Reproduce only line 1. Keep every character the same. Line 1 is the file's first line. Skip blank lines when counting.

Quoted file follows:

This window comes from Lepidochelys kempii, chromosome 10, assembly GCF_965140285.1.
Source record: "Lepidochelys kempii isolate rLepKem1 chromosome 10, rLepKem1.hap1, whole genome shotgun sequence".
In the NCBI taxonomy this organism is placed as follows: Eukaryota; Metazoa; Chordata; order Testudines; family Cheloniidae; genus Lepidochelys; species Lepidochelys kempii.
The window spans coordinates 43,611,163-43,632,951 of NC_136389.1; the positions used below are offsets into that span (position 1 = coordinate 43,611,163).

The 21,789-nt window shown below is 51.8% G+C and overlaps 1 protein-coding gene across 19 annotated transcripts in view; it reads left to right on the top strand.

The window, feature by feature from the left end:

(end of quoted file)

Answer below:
This window comes from Lepidochelys kempii, chromosome 10, assembly GCF_965140285.1.